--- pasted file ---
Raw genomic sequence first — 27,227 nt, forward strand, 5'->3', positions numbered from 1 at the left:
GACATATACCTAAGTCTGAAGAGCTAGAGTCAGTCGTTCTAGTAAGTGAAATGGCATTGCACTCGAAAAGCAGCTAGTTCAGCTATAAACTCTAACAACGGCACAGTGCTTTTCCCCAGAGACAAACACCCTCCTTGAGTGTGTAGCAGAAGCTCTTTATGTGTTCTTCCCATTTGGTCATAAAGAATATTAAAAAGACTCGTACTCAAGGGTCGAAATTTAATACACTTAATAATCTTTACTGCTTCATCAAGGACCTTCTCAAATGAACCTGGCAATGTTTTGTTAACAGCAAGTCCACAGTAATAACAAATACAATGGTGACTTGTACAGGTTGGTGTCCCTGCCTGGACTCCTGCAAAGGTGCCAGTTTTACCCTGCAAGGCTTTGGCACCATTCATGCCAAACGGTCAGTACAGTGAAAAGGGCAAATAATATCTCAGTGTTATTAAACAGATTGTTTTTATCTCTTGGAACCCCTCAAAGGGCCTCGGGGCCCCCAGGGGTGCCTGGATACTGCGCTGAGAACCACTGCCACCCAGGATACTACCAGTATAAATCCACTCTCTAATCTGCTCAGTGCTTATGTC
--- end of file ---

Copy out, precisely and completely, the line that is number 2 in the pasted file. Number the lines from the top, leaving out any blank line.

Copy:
GACATATACCTAAGTCTGAAGAGCTAGAGTCAGTCGTTCTAGTAAGTGAAATGGCATTGCACTCGAAAAGCAGCTAGTTCAGCTATAAACTCTAACAACGGCACAGTGCTTTTCCCCAGAGACAAACACCCTCCTTGAGTGTGTAGCAGAAGCTCTTTATGTGTTCTTCCCATTTGGTCATAAAGAATATTAAAAAGACTCGTACTCAAGGGTCGAAATTTAATACACTTAATAATCTTTACTGCTTCATCAAGGACCTTCTCAAATGAACCTGGCAATGTTTTGTTAACAGCAAGTCCACAGTAATAACAAATACAATGGTGACTTGTACAGGTTGGTGTCCCTGCCTGGACTCCTGCAAAGGTGCCAGTTTTACCCTGCAAGGCTTTGGCACCATTCATGCCAAACGGTCAGTACAGTGAAAAGGGCAAATAATATCTCAGTGTTATTAAACAGATTGTTTTTATCTCTTGGAACCCCTCAAAGGGCCTCGGGGCCCCCAGGGGTGCCTGGATACTGCGCTGAGAACCACTGCCACCCAGGATACTACCAGTATAAATCCACTCTCTAATCTGCTCAGTGCTTATGTC